“I had warned the social worker he wasn’t thrilled with the idea,” Day sighs, but she didn’t realize how bad it might go. Day was later told that when asked how he felt about his mother adopting a baby, Ryan told the social worker he didn’t want to share his inheritance with anyone.

Apparently Ryan had become emotional during the interview and was almost in tears - clearly not interested in sharing his mother with any adopted children. The social worker advised Day to hold off on the adoption for a couple years until Ryan matured. He was at a fragile age where he worried about how people may look at his family, and especially worried about things like his inheritance.

Day was disappointed. “I sort of needed Ryan’s approval and couldn’t go completely against his will by adopting,” Day says. “I was angry at him but had to take his feelings into consideration.”

The adoption was put on hold for two years. Then Ryan began spending more time away from home and more time with friends. “I was by myself all the time,” remembers Day sadly. “I held off to the point were I was giving [Ryan] way too much power and adopting was something I had to do.”

An important and consuming part of the adoption process was the application process. Aside from the dossier, Day did a home study where she was observed in her natural environment, photos were taken and friends wrote reference letters about her. The paperwork had to be notarized, country certified and authenticated and would only be valid for 18 months.

“It’s a big huge thing,” recalls Day with a laugh. “It was harder than getting pregnant.”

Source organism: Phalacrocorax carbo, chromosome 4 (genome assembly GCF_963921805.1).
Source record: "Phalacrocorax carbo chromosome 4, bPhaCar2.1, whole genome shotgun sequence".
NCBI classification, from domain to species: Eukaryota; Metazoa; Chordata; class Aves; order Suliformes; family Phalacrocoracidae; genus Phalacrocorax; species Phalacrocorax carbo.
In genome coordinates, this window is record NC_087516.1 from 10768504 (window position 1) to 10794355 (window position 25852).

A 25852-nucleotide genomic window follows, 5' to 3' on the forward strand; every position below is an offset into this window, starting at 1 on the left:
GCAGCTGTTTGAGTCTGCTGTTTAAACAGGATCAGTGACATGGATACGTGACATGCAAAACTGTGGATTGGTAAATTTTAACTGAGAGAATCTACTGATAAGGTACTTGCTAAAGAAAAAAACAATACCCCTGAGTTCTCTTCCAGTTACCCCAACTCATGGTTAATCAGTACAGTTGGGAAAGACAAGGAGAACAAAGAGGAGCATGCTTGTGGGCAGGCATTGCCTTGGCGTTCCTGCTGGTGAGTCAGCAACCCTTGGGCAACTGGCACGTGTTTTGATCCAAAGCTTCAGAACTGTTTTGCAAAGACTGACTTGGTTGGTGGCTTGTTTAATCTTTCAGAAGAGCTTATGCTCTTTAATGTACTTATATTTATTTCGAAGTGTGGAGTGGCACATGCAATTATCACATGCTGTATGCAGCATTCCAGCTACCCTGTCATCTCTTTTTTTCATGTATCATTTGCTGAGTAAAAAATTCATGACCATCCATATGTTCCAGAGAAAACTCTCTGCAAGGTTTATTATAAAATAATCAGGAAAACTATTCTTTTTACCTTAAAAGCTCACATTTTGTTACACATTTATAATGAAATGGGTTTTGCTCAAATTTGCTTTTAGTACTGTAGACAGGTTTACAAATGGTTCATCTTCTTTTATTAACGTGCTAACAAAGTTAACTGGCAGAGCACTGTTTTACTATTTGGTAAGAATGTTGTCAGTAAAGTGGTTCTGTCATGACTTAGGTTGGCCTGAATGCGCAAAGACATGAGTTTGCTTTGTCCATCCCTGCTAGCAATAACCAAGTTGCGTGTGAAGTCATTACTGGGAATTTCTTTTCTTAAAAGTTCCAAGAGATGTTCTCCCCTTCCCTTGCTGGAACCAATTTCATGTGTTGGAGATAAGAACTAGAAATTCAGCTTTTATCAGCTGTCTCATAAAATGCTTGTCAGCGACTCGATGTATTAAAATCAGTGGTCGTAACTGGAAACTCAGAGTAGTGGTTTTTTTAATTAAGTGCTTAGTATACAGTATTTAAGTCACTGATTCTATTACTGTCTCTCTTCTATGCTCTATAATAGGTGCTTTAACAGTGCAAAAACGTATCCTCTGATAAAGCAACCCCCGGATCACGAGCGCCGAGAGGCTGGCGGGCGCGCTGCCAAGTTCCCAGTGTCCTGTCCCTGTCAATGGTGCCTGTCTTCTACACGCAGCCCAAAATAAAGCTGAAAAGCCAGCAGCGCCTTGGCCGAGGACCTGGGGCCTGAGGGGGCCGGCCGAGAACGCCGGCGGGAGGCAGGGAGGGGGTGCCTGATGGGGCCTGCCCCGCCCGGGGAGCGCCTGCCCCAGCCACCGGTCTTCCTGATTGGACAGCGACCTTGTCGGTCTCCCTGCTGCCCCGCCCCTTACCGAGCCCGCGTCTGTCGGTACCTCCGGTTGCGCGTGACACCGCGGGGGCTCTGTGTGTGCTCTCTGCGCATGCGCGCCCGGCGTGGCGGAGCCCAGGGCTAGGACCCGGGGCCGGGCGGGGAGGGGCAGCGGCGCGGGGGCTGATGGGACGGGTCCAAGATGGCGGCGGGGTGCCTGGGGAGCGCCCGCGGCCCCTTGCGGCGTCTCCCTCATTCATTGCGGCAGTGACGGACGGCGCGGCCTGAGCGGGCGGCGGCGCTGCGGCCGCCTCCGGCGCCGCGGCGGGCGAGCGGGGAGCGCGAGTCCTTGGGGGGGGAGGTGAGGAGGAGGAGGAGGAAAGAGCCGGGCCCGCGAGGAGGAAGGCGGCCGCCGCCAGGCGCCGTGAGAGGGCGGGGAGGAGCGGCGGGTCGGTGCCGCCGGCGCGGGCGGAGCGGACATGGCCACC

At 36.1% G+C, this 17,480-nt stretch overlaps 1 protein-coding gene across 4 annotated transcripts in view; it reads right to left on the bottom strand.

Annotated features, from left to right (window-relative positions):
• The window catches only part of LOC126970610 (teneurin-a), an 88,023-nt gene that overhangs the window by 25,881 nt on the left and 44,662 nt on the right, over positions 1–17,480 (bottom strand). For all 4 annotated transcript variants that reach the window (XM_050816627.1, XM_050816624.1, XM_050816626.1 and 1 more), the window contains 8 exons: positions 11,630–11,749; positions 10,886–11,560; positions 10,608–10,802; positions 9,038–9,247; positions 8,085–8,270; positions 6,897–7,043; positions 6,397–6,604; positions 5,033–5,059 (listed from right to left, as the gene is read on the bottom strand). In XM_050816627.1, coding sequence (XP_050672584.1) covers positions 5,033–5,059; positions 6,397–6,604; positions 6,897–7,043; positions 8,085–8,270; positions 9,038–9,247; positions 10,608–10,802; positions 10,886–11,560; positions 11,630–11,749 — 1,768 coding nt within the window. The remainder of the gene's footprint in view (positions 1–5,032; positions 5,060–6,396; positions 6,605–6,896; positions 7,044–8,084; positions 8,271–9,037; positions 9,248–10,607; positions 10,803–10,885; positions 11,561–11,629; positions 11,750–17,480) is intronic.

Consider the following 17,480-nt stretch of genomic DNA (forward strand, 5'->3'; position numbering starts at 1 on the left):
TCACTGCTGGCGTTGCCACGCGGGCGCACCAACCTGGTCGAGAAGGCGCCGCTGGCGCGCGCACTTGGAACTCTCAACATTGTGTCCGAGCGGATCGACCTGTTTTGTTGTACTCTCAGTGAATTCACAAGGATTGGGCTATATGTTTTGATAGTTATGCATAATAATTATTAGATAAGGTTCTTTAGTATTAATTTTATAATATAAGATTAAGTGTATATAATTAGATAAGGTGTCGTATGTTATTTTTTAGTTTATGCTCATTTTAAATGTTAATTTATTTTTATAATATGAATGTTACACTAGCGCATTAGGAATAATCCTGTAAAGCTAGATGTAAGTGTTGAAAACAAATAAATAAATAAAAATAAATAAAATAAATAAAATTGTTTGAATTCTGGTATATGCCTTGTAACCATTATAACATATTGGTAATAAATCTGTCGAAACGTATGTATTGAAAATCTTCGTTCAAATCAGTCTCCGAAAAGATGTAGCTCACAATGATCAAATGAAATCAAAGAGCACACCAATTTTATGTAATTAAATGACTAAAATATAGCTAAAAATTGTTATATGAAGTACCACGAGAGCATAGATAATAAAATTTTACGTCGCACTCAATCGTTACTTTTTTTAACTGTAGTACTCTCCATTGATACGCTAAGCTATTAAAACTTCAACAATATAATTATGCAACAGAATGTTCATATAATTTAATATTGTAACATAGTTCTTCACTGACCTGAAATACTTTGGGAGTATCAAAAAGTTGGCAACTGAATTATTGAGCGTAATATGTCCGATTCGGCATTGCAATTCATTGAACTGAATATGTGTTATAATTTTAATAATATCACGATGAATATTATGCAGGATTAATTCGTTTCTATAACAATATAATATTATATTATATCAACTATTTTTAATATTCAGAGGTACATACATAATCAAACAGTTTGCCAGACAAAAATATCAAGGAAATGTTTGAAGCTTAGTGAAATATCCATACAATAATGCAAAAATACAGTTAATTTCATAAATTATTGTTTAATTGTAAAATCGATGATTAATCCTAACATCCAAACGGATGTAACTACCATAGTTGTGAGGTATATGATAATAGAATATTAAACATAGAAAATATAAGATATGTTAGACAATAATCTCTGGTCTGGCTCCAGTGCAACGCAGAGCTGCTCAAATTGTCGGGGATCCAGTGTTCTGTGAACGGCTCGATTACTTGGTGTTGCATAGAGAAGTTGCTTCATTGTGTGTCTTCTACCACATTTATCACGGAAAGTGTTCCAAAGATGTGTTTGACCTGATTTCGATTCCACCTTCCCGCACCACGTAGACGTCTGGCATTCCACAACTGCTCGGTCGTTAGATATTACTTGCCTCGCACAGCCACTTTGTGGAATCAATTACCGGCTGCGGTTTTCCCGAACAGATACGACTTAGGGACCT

Internationally adopted girls outnumber boys, with 64 percent of girls being adopted to only 36 percent of boys. This is because of China’s large number of orphaned girls and the fact that one-fourth of all internationally adopted children are from China. Guatemala went from 1,518 children being adopted in 2000, to 4,135 being adopted in 2006. It has become the leading country in Central and South American for international adoptions, followed by Colombia and Chile.

If adoption continues to increase at this rate, what will America look like in the distant future? “I think international adoption will be around for a long time - as long as there are children around the world in need of permanent, loving families,” says Stawitcke. “Unfortunately, I see no end to the number of children needing homes.”

Baby Rosario was born July 10, 2000, in Guatemala City, Guatemala. Armando Carrillo, Day’s attorney in Guatemala, informed BAAS, which called Day to tell her the news: her baby was born. Day took her first trip to Guatemala when Rosario - later renamed Sofia - was two months old. Just a month later, Day went back to bring her home.

“It was a miracle that she was brought to this country at only three months,” exclaims Day. “She was just a baby.”

Being able to hold her baby daughter in her arms and bring her home was amazing for Day who always wanted more children; the ecstatic new mother wasted no time in adopting another child. Day was filing adoption papers all over again two years later.

The adoption anticipation was hard enough, but especially steep was the price Day paid to be a mother. In 1998, at the time of Sofia’s adoption, BAAS’s Program Information sheet stated that adoption fees ranged from $1,000 to $20,000 while today, fees range from $5,000 to $50,000. Meghan explains that fees aren’t for the actual children, but for “services rendered by the agencies,” such as home studies and paperwork. “The children profit most from this,” she adds.

And for parents like Day whose family didn’t come together exactly the way she hoped it would, the cost of adoption didn’t phase her. “Every penny was worth it when I look into my girls’ faces and they call me ‘Mommy.’”

Looking back, Day sees how hectic it was going through the process, but she admits she would adopt again if she wasn’t married. “It was exhausting at the time but the end result has been extremely rewarding,” she says with a reminiscent tone in her voice. “I try to be happy with what I have, not what I don’t have, and I love being a mother more than anything.”